Sunday, May 8, 2011

In life and in death

At around 1 AM on May 1st, one of my best friends, a guy named Anthony, committed suicide via shotgun blast to the chest. He did it in his car, outside the apartment building where he roomed with another of my best friends (and bandmate). The angle of the shot shredded the roof of his car and the cops had to pick up pellets of buckshot from around the parking lot. My bandmate found him at about 6 in the morning, entering rigor mortis. The hole in his chest was big enough that the barrel of the shotgun actually fell into his corpse. Even better, it was then my bandmate's job to go around town and wake every one of our little circle of friends up with the news.

There was no funeral- he was cremated and there was no official service. There was a memorial party of sorts thrown by his family a couple days ago, but that's the end of it.

There's a lot of fascinating details to what he did. When we went over to my bandmate's place to look at his room for the last time, we saw that he'd cleaned and packed up nearly all his belongings for ease of removal when the time came. His computer was cleared of everything except two MP3s left on his desktop- one to his friends in general, and one to the friend he was closest to. We listened to the one that was for all of us- funny enough, it was Megadeth's 'A Tout Le Monde', which lyrically made a lot of sense given his ethos. He left very specific gifts to each of us that were clearly designed with each person in mind. In my case, he left a worn copy of 'The Brothers Karamozov', a book we'd discussed when we spoke about classic literature the last time the two of us hung out alone together. He recommended it to me and insisted that it would resonate with me the way it did him. When I saw it on his desk, I sat on his bed and wept.

Anthony was an interesting person. He was definitely one of the most cynical and nihilistic people I've ever met- he firmly believed that life was ultimately purposeless and arbitrary, that good and evil was a false dichotomy, and that reality in general was nothing but a collection of perceptions. He despised the world and everyone in it apart from the small clan of friends he was loyal to. He was basically estranged from his family, and while extremely intelligent, was essentially tortured by what he thought was his personal failure to his family, friends, and himself. His preparation for the suicide was distinct, ritualized, and most importantly, impossible for anyone to track and stop. It was not a cry for help. It was meticulously planned, and he clearly wanted no one to stop him.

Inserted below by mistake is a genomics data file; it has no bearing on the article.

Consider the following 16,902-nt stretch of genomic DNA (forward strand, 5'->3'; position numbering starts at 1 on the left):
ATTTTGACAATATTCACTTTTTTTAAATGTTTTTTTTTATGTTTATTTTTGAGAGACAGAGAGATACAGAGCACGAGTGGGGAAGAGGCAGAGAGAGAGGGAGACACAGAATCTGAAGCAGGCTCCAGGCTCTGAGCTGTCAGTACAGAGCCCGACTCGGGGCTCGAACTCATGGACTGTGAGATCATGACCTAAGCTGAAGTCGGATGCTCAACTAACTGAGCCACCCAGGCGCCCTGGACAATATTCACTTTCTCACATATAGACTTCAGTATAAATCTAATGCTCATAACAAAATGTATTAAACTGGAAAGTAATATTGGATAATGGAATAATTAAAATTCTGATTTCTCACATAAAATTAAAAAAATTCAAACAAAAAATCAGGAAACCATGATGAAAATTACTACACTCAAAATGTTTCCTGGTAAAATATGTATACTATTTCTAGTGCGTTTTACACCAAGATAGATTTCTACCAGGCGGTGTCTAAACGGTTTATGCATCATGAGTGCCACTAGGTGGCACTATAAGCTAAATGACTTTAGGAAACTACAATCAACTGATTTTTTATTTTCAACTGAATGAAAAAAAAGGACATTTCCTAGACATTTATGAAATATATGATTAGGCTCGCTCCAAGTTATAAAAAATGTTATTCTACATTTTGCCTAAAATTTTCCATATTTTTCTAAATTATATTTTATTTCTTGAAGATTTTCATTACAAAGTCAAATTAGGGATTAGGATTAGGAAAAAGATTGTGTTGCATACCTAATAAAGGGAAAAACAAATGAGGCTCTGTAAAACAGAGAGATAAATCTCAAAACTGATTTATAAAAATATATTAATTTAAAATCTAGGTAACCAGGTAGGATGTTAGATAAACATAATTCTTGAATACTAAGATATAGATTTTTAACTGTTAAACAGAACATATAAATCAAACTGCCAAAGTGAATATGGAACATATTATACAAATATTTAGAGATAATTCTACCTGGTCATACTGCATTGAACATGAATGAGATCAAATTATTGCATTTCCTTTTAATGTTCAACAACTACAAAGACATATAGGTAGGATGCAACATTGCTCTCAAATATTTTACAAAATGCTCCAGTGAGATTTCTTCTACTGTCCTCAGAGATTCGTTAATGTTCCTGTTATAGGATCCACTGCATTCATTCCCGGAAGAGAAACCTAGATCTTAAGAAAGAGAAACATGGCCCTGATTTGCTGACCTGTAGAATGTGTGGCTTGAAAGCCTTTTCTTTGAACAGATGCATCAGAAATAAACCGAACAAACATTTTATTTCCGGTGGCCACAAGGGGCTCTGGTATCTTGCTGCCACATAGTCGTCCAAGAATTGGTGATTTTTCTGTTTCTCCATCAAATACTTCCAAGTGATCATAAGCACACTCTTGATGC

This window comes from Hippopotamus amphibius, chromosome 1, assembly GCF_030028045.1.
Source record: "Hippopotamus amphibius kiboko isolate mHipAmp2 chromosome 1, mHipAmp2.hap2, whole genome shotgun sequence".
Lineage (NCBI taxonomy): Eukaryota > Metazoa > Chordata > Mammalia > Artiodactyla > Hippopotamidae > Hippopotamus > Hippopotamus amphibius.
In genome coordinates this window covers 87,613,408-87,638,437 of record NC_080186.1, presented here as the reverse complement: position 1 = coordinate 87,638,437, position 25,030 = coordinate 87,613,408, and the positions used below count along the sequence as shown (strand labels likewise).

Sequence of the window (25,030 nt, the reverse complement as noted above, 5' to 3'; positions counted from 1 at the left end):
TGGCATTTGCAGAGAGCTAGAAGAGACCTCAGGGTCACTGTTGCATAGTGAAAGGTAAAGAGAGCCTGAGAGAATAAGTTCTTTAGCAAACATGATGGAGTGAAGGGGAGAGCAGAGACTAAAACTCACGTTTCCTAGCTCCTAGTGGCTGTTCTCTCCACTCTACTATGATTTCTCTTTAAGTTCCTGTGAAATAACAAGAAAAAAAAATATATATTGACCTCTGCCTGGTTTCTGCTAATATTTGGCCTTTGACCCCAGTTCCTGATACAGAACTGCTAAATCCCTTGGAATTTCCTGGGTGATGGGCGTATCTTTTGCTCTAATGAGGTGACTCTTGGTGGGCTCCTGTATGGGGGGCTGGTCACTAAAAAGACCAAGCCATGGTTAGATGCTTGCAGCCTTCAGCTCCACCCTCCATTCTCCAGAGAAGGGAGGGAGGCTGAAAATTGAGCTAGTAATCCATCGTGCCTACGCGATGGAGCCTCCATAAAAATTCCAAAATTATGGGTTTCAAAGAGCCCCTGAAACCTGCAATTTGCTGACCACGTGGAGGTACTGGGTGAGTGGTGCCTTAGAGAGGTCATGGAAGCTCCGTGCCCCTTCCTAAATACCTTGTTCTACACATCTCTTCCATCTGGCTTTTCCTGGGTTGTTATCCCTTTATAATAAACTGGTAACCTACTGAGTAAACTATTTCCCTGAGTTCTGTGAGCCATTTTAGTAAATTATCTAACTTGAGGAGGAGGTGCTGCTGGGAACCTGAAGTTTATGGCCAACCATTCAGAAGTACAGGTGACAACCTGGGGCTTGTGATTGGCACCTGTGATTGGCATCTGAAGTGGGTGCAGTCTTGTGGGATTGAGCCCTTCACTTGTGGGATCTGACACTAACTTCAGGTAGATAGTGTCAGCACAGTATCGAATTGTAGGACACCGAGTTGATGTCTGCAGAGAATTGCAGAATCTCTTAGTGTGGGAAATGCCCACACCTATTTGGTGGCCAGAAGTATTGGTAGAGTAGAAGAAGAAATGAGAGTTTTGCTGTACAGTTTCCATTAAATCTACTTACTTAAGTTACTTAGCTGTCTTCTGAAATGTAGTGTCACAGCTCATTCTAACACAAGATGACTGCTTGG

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Reading the description of Anthony, you might see why I'm posting this on a blog about metal and extreme music: almost every detail of his personality neatly describes the average person who is deeply invested in underground art. While he wasn't a metalhead, all the parts of his personality and mind add up. The average metalhead is uncannily similar to him: intelligent but fatalistic, only sporadically able to function in an everyday existence that seems ultimately meaningless, loyal and with high-minded romantic concepts but ill at ease with himself and uncertain about his future and place in the world. He was just one of what sometimes seems like an entire generation of children with no direction, no goal, and no deeper meaning for life beyond what we've managed to cobble together for ourselves.

The point of this is not to talk about suicide or even my friend, really. At the end of this piece, there's not going to be phone numbers to suicide hotlines, trigger warnings, or desperate pleas to not do the same. I refuse to condescend to you in that manner. However, I hope it makes you think about exactly where our impulses towards underground art come from. Anthony was not excessively different from myself or likely you reading this right now; we're simply lucky enough to have found just enough to drive us to push through the days that he couldn't. At Trial By Ordeal, we try to give a voice to his part of the population: angry, depressed, obsessive, romantic, fearful, and frustrated with the world around them. As we've been repeatedly let down by the fake movements and revolutions of our era, all we can do is try to carve out our own foxhole in a world that doesn't care about us.

Krieg ist leben, leben ist krieg.

3 comments:

  1. Shits rough. Sorry to hear that man.

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  2. You had to write something perfect and you did. Beautiful. Krieg ist leben, leben ist krieg, indeed.

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  3. Wow. It's been a while since an article really resonated with me like that. That was incredible, thank you for that. Stay strong, I can only imagine how hard this must be for you.

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